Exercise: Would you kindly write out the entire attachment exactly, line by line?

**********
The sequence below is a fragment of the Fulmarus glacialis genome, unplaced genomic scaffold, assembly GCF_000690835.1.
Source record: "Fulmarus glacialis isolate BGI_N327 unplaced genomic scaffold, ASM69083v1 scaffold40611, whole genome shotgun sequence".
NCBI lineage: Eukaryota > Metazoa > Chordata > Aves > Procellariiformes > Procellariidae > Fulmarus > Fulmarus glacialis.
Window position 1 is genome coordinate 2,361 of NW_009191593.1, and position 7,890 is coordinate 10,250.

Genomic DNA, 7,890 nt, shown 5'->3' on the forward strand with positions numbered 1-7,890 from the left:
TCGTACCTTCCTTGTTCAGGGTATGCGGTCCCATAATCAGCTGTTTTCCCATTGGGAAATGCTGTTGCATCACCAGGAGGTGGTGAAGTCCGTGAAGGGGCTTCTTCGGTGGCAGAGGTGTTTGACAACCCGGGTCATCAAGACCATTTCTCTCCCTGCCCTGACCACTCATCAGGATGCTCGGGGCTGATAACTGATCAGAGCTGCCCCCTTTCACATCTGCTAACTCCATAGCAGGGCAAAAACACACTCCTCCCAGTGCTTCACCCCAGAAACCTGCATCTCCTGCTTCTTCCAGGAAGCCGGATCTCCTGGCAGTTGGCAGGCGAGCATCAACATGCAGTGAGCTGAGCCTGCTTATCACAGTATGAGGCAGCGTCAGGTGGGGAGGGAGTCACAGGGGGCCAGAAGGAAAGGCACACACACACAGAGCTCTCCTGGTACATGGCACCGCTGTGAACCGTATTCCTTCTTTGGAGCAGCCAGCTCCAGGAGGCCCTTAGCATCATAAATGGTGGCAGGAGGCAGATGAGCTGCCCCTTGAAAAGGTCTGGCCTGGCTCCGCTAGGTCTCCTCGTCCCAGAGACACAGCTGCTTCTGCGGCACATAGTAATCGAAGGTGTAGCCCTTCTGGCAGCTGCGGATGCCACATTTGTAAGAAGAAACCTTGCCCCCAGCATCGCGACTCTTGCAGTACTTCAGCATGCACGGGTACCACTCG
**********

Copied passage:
The sequence below is a fragment of the Fulmarus glacialis genome, unplaced genomic scaffold, assembly GCF_000690835.1.
Source record: "Fulmarus glacialis isolate BGI_N327 unplaced genomic scaffold, ASM69083v1 scaffold40611, whole genome shotgun sequence".
NCBI lineage: Eukaryota > Metazoa > Chordata > Aves > Procellariiformes > Procellariidae > Fulmarus > Fulmarus glacialis.
Window position 1 is genome coordinate 2,361 of NW_009191593.1, and position 7,890 is coordinate 10,250.

Genomic DNA, 7,890 nt, shown 5'->3' on the forward strand with positions numbered 1-7,890 from the left:
TCGTACCTTCCTTGTTCAGGGTATGCGGTCCCATAATCAGCTGTTTTCCCATTGGGAAATGCTGTTGCATCACCAGGAGGTGGTGAAGTCCGTGAAGGGGCTTCTTCGGTGGCAGAGGTGTTTGACAACCCGGGTCATCAAGACCATTTCTCTCCCTGCCCTGACCACTCATCAGGATGCTCGGGGCTGATAACTGATCAGAGCTGCCCCCTTTCACATCTGCTAACTCCATAGCAGGGCAAAAACACACTCCTCCCAGTGCTTCACCCCAGAAACCTGCATCTCCTGCTTCTTCCAGGAAGCCGGATCTCCTGGCAGTTGGCAGGCGAGCATCAACATGCAGTGAGCTGAGCCTGCTTATCACAGTATGAGGCAGCGTCAGGTGGGGAGGGAGTCACAGGGGGCCAGAAGGAAAGGCACACACACACAGAGCTCTCCTGGTACATGGCACCGCTGTGAACCGTATTCCTTCTTTGGAGCAGCCAGCTCCAGGAGGCCCTTAGCATCATAAATGGTGGCAGGAGGCAGATGAGCTGCCCCTTGAAAAGGTCTGGCCTGGCTCCGCTAGGTCTCCTCGTCCCAGAGACACAGCTGCTTCTGCGGCACATAGTAATCGAAGGTGTAGCCCTTCTGGCAGCTGCGGATGCCACATTTGTAAGAAGAAACCTTGCCCCCAGCATCGCGACTCTTGCAGTACTTCAGCATGCACGGGTACCACTCG